The Immortalists

The Immortalists

Book - 2018
Average Rating:
18
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Penguin Putnam
INSTANT NEW YORK TIMES BESTSELLER

“A captivating family saga.”—The New York Times Book Review

“You won’t be able to put it down.”The Skimm (Skimm Reads Pick)

“This literary family saga is perfect for fans of Celeste Ng and Donna Tartt.”—People Magazine (Book of the Week)


“A sprawling, enchanting family saga.”—Entertainment Weekly (The Must List)

A dazzling family love story reminiscent of Everything I Never Told You from a novelist heralded by Lorrie Moore as a “great new talent.”

If you knew the date of your death, how would you live your life?


It's 1969 in New York City's Lower East Side, and word has spread of the arrival of a mystical woman, a traveling psychic who claims to be able to tell anyone the day they will die. The Gold children—four adolescents on the cusp of self-awareness—sneak out to hear their fortunes.

The prophecies inform their next five decades. Golden-boy Simon escapes to the West Coast, searching for love in '80s San Francisco; dreamy Klara becomes a Las Vegas magician, obsessed with blurring reality and fantasy; eldest son Daniel seeks security as an army doctor post-9/11; and bookish Varya throws herself into longevity research, where she tests the boundary between science and immortality.

A sweeping novel of remarkable ambition and depth, The Immortalists probes the line between destiny and choice, reality and illusion, this world and the next. It is a deeply moving testament to the power of story, the nature of belief, and the unrelenting pull of familial bonds.

Baker & Taylor
Sneaking out to get readings from a traveling psychic reputed to be able to tell customers when they will die, four adolescent siblings from New York City's Lower East Side embark on five decades of experiences shaped by their determination to control fate.

Baker
& Taylor

Sneaking out to get readings from a traveling psychic reputed to be able to tell customers when they will die, four adolescent siblings from New York City's 1969 Lower East Side hide what they learn from each other before embarking on five decades of respective experiences shaped by their determination to control fate. By an award-winning author.

Publisher: New York :, G. P. Putnam's Sons,, [2018]
Copyright Date: ©2018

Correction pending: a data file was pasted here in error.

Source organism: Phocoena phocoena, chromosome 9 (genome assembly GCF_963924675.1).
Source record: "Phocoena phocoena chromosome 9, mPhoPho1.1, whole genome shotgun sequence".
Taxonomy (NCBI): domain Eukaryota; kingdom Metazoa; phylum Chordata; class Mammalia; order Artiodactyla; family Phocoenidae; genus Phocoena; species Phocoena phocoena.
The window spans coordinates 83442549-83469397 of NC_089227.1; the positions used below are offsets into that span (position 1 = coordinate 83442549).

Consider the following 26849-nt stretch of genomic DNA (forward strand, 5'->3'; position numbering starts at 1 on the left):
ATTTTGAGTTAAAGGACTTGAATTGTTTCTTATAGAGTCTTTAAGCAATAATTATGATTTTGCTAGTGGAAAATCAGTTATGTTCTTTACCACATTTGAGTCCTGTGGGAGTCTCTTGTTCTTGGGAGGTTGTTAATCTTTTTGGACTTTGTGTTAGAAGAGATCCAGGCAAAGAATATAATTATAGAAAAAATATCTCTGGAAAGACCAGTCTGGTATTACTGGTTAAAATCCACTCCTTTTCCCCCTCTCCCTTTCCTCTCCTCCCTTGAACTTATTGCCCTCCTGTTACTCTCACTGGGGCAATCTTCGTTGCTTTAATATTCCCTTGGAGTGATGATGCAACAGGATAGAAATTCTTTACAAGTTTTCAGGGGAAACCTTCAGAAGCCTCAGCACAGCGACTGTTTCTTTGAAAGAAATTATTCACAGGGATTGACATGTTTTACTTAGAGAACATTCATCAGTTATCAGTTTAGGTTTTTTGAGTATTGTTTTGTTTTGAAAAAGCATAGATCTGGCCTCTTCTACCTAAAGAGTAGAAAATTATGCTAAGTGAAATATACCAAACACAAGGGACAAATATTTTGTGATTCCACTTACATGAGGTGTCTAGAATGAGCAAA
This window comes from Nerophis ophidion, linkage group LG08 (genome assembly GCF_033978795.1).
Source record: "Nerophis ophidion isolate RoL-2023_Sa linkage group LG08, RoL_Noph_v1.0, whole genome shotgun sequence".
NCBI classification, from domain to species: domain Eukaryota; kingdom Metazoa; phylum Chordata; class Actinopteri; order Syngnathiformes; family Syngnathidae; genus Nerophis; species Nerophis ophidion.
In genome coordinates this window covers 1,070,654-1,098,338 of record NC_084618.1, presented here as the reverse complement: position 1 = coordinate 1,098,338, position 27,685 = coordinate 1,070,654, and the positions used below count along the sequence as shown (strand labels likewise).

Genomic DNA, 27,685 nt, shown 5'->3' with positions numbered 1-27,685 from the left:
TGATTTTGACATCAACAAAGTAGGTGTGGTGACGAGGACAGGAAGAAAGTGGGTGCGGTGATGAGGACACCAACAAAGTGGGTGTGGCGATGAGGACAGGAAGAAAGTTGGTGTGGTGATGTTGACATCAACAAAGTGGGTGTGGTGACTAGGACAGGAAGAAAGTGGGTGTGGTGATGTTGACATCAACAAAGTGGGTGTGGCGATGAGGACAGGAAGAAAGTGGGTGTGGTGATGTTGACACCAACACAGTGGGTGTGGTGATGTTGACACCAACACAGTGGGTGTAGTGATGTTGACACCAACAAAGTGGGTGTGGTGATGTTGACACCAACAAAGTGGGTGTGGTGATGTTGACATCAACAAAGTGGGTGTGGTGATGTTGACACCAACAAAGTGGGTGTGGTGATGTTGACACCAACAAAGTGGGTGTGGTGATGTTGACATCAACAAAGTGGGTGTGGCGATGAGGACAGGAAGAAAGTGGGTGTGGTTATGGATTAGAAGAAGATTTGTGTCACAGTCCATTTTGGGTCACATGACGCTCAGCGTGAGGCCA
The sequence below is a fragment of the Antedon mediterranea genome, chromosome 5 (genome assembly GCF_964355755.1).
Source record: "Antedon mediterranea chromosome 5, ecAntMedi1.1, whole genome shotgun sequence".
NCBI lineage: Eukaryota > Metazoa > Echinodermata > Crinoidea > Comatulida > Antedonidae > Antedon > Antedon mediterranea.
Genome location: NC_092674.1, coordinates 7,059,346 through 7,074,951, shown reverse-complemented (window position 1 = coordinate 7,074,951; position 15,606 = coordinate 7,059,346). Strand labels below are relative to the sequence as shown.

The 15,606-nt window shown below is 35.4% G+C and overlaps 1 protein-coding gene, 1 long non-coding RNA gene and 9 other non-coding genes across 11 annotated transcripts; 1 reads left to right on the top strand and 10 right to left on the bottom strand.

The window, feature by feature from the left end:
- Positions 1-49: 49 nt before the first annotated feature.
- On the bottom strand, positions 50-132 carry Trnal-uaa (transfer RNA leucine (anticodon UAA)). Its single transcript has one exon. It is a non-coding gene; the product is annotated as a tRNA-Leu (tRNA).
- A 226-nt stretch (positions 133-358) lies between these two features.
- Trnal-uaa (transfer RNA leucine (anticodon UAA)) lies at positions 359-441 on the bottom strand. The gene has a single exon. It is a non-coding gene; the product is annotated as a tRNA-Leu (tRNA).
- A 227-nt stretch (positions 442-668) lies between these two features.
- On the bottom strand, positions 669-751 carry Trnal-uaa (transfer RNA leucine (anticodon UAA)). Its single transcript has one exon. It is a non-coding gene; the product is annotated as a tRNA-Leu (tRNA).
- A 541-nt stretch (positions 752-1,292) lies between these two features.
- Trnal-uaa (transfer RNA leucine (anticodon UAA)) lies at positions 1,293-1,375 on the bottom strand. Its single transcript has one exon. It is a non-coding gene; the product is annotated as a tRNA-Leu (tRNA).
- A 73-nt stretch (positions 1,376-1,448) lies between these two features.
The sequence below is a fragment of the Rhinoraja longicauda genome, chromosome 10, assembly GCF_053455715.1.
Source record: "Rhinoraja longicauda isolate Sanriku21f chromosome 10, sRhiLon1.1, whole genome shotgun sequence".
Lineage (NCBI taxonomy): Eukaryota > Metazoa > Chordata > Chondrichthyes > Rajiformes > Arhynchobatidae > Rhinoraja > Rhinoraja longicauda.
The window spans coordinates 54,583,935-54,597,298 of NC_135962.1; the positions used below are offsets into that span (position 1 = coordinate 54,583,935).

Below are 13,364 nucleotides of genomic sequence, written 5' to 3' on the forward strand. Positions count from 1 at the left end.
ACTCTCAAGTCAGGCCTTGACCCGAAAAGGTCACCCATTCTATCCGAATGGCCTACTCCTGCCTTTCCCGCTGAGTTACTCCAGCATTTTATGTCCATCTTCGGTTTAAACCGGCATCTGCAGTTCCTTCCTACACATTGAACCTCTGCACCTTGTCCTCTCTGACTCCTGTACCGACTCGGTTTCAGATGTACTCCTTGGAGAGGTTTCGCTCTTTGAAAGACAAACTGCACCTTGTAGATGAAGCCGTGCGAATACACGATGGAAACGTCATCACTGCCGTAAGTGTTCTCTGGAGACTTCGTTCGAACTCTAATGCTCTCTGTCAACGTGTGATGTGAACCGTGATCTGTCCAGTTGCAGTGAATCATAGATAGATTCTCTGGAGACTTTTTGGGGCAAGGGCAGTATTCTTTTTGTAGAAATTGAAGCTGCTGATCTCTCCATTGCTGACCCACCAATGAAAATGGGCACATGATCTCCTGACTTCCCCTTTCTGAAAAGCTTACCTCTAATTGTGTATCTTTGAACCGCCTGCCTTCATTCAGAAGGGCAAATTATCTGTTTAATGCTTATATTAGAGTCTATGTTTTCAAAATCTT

ISBN: 9780735213180
Branch Call Number: FIC BEN
Characteristics: 343 pages ;,24 cm

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a
augsburgerin
May 10, 2018

How will you live your life after someone tells you the exact date you are going to die? That is the question the Gold siblings have to live with after they go see a fortune teller as children. Whether they believe in the prophesy or not, the knowledge cannot be undone and it both unites and separates them as they grow older. A well thought-out novel with interesting characters and much to think about.

o
ownedbydoxies
May 08, 2018

Four young siblings learn, from someone they believe is psychic, the age at which they will die. This knowledge impacts their lives from that time forward. Each sibling is given their own section of the book, and as each one leads into the next, the story becomes ever more spell-binding. I found the book to be extremely well written. There are some graphic homosexual scenes and if that is something that would bother you, then don't read the book, however our society is built around all of us being individual and unique and in our uniqueness we live our lives accordingly.

c
CarleeMcDot
May 04, 2018

If I remember correctly (which I may or may not... who knows?!), I didn't necessarily get a personal recommendation for this book but saw a few friends reading it (and noticed it on some "must read" lists) so jumped on the waiting list at the library (PS I normally jump in line at the library for books with long wait lists because I assume they must be good, which is not always the case, but figure people must be waiting for a good reason ;)). Thankfully this long wait panned out because I really enjoyed the book. I had no idea what it was about prior to grabbing it, but it was definitely worth the wait. I liked how the story was told in four different parts (one by each of the Gold children). Each of the characters were so different that it gave the book four different vibes, while still fitting together perfectly. The premise behind the book - knowing the date you will die - was very intriguing. There are definitely some graphic scenes in the beginning (quickly reminding me this was NOT a YA book like most of the other ones I grab), but I didn't think it detracted from the story. I'll be honest, I enjoyed the first two parts better than the last two, but I still couldn't put the book down. I would give it an 8 out of 10.